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Discussion Starter · #1 ·
I have a 1/4" spiral upcut bit I use for mortising with my plunge router but find it's lacking in cutting length, especially when using a jig (losing 1/2" for the thickness of the plywood used for the jig). I've been searching all the router bit catalogs to no avail, they all seem to be about like my existing Whiteside bit, 1" cutting length, 2 1/2" overall. Does anyone have a source for a spiral upcut bit with a longer shank if not longer cutting depth?
 

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I haven't even seen really long ones in half inch. I did some a couple years ago and switch to a stagger tooth I have after the spiral. The stagger tooth is a lot longer but it didn't drill anywhere close to as well as the spiral. I should have drilled out most of the waste first with an auger bit and just used the stagger tooth to finish with.
 

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Discussion Starter · #4 ·
I thought about the thinner material but I already had to grind the guide bushing down to clear the 1/2" material. I suspect they don't make them in longer lengths for a reason. Those solid carbide bits can be brittle.
I managed to get my mortises cut. I'll just have to trim my tenons back to the length of the depth of my mortise. It's frustrating though, just another 1/2" would make a big difference.
 

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I know what you mean about those fragile bits. Have a 3/8ths down spiral bit with a chunk out of it from making the mistake of lifting the thing out of my DadoWiz while the bit was still running. ZzzzzzzT! and the tip was gone. Ah well, there went another 40 bucks. Chewed a nice pattern in the aluminum though.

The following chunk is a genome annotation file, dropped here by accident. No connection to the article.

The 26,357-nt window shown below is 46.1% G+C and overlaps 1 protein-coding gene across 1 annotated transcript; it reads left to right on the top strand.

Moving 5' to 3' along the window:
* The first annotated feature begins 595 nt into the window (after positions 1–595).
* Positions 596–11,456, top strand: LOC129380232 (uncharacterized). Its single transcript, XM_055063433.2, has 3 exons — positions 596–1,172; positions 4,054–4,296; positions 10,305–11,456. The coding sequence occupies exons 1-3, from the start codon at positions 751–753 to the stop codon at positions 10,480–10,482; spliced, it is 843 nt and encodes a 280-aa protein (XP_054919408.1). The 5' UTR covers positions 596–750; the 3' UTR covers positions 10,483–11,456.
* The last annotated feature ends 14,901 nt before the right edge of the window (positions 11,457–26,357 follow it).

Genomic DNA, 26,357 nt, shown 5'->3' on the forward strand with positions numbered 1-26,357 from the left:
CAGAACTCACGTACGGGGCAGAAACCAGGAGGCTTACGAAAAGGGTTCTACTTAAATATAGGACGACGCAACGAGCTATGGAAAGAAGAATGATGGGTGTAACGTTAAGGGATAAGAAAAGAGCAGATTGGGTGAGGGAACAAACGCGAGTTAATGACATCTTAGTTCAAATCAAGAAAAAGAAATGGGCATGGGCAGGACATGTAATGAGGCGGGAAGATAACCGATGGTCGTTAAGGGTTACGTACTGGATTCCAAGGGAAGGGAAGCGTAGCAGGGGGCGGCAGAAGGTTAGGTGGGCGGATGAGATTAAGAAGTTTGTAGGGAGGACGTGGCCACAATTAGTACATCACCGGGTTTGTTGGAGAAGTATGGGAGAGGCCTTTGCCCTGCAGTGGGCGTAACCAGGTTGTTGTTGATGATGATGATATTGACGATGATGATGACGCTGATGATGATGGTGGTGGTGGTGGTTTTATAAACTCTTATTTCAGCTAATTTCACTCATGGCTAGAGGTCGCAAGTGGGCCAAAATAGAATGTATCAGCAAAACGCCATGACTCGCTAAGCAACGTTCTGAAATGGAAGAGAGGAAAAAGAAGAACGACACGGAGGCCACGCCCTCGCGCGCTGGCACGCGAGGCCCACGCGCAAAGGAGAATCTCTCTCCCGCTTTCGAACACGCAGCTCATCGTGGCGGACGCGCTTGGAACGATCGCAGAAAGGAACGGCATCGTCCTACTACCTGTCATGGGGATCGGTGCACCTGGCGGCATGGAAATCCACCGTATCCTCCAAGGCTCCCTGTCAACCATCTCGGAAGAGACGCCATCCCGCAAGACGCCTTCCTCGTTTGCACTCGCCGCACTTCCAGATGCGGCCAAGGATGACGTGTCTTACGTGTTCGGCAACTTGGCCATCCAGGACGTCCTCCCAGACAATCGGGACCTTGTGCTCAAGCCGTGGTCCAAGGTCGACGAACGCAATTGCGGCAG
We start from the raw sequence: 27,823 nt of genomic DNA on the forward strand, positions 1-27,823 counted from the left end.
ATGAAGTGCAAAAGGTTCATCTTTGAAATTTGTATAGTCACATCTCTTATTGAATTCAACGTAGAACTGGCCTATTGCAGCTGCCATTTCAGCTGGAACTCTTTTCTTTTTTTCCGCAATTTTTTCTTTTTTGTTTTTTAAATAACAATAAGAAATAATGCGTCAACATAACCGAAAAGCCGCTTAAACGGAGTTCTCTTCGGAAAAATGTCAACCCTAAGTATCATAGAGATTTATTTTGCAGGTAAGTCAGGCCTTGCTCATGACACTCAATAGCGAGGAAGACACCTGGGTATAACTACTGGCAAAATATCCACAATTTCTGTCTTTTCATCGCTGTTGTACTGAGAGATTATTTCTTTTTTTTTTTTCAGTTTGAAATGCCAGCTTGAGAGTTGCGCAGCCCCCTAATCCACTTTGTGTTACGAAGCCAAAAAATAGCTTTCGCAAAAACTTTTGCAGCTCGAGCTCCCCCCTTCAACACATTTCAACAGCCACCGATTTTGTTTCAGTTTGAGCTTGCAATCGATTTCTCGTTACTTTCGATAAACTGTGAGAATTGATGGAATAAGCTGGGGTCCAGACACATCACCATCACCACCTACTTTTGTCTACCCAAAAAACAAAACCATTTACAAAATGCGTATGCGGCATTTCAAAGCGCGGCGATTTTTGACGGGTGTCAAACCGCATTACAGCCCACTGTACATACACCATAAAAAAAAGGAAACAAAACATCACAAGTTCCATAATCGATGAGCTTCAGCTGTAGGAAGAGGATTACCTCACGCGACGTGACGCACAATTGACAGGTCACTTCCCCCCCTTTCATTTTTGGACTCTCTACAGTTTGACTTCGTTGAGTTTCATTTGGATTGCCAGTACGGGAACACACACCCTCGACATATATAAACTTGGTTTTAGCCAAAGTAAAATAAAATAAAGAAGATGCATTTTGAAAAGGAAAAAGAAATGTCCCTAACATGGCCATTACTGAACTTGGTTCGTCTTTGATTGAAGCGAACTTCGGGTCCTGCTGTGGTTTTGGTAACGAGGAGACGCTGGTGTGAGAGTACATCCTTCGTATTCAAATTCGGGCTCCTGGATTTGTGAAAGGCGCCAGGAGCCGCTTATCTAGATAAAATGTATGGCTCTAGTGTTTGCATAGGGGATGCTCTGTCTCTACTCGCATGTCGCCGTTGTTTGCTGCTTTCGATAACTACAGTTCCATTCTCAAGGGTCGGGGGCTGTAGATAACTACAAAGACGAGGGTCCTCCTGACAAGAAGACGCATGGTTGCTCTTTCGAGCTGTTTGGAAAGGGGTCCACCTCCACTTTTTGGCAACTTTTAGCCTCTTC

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Discussion Starter · #8 ·
Now that I think about it, with at least a 1/2" lost in the collet, another 5/8 to 3/4 for the collet itself and then the 1/2" for the plywood jig, even a 3" bit doesn't have much cutting length left. May need to rethink my setup. ��
 

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You can make the deepest 1/4" mortises with a mortiser or mortising attachment for a drill press. That's only easy if you are mortising into the side of something. Of course the old standby method is to go as deep as you can with the spiral and then, using the sides of that mortise for a guide, deepen the hole with a drill bit and then chisel the rest of the waste out.
 

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Discussion Starter · #11 ·
It's not so much the depth of cut, as you only want to remove a little With each pass, but having the extra length on the shank would be very helpful.
We have a mortiser at work but I want to work with what I have at home.
We recently had to do a bread board edge on a custom table that required deep mortises beyond the 6 1/2" capacity of our mortiser. Drill press and chisel work.
 

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Discussion Starter · #13 ·
In the past I have used our lock mortiser for deep mortises and it worked great. But again, you are limited on size of bits. It just seems like there is a real limitation for deep 1/4" mortises with a router.
 

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One of the other ways to do the breadboard end would be to make a sandwich instead of using a piece of solid wood on the end. You could make it interesting by using a different colored wood for the core than the top and bottom pieces which would also hide the glue joint. Change the problem into a "design opportunity" as Harry likes to call his work arounds when things don't go as planned.
 
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